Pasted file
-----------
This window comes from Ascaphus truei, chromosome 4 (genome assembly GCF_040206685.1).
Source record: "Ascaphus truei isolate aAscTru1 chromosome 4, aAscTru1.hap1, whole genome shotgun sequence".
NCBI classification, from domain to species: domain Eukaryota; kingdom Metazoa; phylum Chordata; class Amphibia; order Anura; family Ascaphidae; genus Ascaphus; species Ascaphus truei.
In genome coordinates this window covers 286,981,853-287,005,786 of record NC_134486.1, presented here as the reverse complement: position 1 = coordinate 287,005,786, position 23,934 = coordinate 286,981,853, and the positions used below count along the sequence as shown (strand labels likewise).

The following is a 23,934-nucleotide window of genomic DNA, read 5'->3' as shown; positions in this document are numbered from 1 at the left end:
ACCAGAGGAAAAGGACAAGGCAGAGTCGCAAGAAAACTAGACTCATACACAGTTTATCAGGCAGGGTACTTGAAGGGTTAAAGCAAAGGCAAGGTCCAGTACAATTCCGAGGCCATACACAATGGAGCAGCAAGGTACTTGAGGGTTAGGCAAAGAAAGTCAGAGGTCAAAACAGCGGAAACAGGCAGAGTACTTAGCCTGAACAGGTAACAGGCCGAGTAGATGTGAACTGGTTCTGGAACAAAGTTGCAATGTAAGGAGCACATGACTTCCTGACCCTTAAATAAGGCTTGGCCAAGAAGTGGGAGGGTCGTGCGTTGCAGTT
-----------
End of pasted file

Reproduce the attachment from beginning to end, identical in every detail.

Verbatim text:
This window comes from Ascaphus truei, chromosome 4 (genome assembly GCF_040206685.1).
Source record: "Ascaphus truei isolate aAscTru1 chromosome 4, aAscTru1.hap1, whole genome shotgun sequence".
NCBI classification, from domain to species: domain Eukaryota; kingdom Metazoa; phylum Chordata; class Amphibia; order Anura; family Ascaphidae; genus Ascaphus; species Ascaphus truei.
In genome coordinates this window covers 286,981,853-287,005,786 of record NC_134486.1, presented here as the reverse complement: position 1 = coordinate 287,005,786, position 23,934 = coordinate 286,981,853, and the positions used below count along the sequence as shown (strand labels likewise).

The following is a 23,934-nucleotide window of genomic DNA, read 5'->3' as shown; positions in this document are numbered from 1 at the left end:
ACCAGAGGAAAAGGACAAGGCAGAGTCGCAAGAAAACTAGACTCATACACAGTTTATCAGGCAGGGTACTTGAAGGGTTAAAGCAAAGGCAAGGTCCAGTACAATTCCGAGGCCATACACAATGGAGCAGCAAGGTACTTGAGGGTTAGGCAAAGAAAGTCAGAGGTCAAAACAGCGGAAACAGGCAGAGTACTTAGCCTGAACAGGTAACAGGCCGAGTAGATGTGAACTGGTTCTGGAACAAAGTTGCAATGTAAGGAGCACATGACTTCCTGACCCTTAAATAAGGCTTGGCCAAGAAGTGGGAGGGTCGTGCGTTGCAGTT